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Here is an odd issue that is causing me to lose all my hair.

Every few days or so our delegated authentication from one SQL server to another fails with the error:

Login failed for user 'NT AUTHORITY\ANONYMOUS LOGON'. The SQL server logs show: "Login failed for user 'NT AUTHORITY\ANONYMOUS LOGON'. Reason: Could not find a login matching the name provided. [CLIENT: 10.1.x.x] Error: 18456, Severity: 14, State: 5."

Our environment consists of 6 Domain controllers ranging from Windows 2012 to Windows 2019, The SQL servers are Windows Server 2016 running SQL Server 2017.

After a few hours the issue goes away by itself, unless the Kerberos tickets are purged on either one of the affected SQL servers which resolves the issue in about 15 minutes.

At first we thought it was an issue with a particular SQL server so we replaced it, however over the last year it has affected several servers with several different delegated connections.

To date we have tried updating SQL server, deleting and recreating SPNs, upgrading the bulk of our DCs to Windows 2019, updating the domain functionality level, and multiple Microsoft tickets. We have a suspicion that leaving SSMS sessions to the SQL Servers overnight triggers the Kerberos delegated connections to fail more often but it may be superstition at this point.

Any ideas? It works 80% of the time which has made it especially tricky to hunt down. The domain controllers appear to be syncing normally, but I'm not sure what to look for in the case that the DCs are the problem.

Oddly, we are able to connect to the individual servers via protected AD accounts during the outage and the log ins are listed as Kerberos, it's just the AD delegated permissions that stop working.

We do the DC maintenance over the weekends and the issue seems to pop up at any time of any day.

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  • "Login failed for user 'NT AUTHORITY\ANONYMOUS LOGON'." Indicates that Kerberos likely isn't working at all, and your Authentication is falling back to NTLM. – AMtwo Oct 27 '20 at 2:58
  • After several experiments, it turns out that SSMS is in fact breaking it! For some reason, any time a member of our Dev team connects to one of the SQL servers via SSMS from a non-domain machine over a VPN all the delegated linked permissions fail until the kerberos tickets or purged from the server. We have been able to reproduce this on multiple test servers. This explains why the problem got so much worse after COVID-19! Aside from making a policy to not connect to our SQL servers from non-domain machines, any ideas on why this might be happening or what could be done to future proof? – Rachel Nov 9 '20 at 14:33
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If your SQL Servers are clustered, and their service accounts are configured to allow them to manage their own Service Principal Names, you might be running into a known issue.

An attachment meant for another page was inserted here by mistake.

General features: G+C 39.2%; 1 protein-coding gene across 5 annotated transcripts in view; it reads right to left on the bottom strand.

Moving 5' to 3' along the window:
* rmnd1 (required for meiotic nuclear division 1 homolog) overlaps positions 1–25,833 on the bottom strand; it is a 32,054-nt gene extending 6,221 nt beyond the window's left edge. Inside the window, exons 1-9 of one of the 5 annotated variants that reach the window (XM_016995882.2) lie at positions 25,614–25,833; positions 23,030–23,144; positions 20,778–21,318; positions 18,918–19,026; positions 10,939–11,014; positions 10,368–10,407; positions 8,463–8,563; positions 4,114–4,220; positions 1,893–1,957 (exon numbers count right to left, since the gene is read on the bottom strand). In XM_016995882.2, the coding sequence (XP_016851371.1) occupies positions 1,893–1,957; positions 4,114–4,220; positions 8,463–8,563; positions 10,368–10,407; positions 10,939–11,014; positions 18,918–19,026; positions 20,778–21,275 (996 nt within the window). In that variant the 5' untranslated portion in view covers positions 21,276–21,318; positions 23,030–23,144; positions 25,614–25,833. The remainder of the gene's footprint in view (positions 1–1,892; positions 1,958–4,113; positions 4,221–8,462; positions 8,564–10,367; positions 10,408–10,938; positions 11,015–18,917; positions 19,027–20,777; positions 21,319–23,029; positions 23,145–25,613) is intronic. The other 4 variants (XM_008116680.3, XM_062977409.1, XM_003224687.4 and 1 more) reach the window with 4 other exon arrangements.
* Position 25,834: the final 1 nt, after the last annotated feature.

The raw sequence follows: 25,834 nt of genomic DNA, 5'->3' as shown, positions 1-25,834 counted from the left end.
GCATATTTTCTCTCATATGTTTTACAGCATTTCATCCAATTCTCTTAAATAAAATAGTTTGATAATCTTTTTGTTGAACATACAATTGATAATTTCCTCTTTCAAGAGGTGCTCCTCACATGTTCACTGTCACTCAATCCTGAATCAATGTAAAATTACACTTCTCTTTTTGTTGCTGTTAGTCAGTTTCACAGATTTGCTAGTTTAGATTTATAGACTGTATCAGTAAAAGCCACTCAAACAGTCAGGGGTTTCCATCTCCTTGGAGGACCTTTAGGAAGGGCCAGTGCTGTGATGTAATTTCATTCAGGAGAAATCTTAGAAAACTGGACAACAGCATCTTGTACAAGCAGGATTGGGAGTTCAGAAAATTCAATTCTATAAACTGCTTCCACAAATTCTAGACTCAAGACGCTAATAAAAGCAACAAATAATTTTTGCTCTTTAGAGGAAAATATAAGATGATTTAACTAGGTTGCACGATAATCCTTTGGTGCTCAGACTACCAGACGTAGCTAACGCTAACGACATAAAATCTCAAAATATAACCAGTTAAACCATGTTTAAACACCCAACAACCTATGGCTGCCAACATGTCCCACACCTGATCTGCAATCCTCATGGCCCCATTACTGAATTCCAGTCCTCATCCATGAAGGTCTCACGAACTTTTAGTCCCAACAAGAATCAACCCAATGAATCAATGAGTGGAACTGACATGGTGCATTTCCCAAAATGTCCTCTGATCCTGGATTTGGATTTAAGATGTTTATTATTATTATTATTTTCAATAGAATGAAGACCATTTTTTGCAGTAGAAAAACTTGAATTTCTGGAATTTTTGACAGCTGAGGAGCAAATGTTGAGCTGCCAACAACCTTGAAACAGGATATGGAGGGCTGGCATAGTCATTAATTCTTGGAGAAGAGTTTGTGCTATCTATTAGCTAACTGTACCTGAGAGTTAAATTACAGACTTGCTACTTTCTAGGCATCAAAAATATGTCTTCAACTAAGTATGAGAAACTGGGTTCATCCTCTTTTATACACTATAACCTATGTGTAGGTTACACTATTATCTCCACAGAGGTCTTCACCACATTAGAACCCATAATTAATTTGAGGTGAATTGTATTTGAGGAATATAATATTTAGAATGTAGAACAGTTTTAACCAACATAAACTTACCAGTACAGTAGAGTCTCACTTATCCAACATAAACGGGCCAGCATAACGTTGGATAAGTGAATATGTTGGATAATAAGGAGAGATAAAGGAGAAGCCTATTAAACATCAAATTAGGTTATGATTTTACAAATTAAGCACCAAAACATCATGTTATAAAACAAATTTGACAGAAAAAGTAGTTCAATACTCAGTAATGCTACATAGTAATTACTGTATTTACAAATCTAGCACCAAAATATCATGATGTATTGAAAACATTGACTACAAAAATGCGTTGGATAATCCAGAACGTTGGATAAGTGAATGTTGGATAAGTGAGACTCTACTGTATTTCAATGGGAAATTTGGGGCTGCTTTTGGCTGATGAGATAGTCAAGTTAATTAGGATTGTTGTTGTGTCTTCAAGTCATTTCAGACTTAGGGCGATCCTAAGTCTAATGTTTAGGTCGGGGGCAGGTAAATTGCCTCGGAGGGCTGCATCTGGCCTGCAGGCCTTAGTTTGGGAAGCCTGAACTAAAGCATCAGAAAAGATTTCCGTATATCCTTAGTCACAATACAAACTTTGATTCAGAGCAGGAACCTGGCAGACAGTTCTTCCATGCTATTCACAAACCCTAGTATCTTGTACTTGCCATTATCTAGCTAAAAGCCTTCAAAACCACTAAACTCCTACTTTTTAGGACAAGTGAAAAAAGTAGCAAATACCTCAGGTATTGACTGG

In an environment with physically distanced Domain Controllers, a planned failover event can cause the Kerberos delegation for double-hop authentication to fail with symptoms matching the error message in your question.

When SQL Server shutdown occurs, the SQL Server service attempts to deregister the Kerberos SPN with a Domain Controller. Then cluster failover occurs, and the SQL Server service is started up on one of the other nodes. This can happen quickly enough that the other Domain Controllers in the organization haven't yet received the synchronization for the removal of the SPN. At this point, SQL Server will try to register the SPN, but can't because it hasn't yet been removed on all Domain Controllers. As a result, the attempt at registering the SPN fails. SQL Server starts up normally, accepting auth requests via NTLM and no one is any wiser unless someone attempts double-hop authentication.

There isn't a great solution to this, other than having permanent SPN entries created in the Active Directory domain, and preventing SQL Server from managing them automatically.

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  • Our SQL servers are clustered, however our failover events happen very rarely and the SPNs have already been manually created. – Rachel Nov 9 '20 at 14:27
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Does your issue happen to coincide with domain controller maintenance? At my organization, we ran into this problem and started proactively changing our authentication servers before maintenance to avoid expiring tickets. Our friends on serverfault tipped us off to this solution.

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  • Not that we have seen, we do the DC maintenance over the weekends and the issue seems to pop up at any time of any day. How did you change your authentication servers? – Rachel Oct 27 '20 at 15:47

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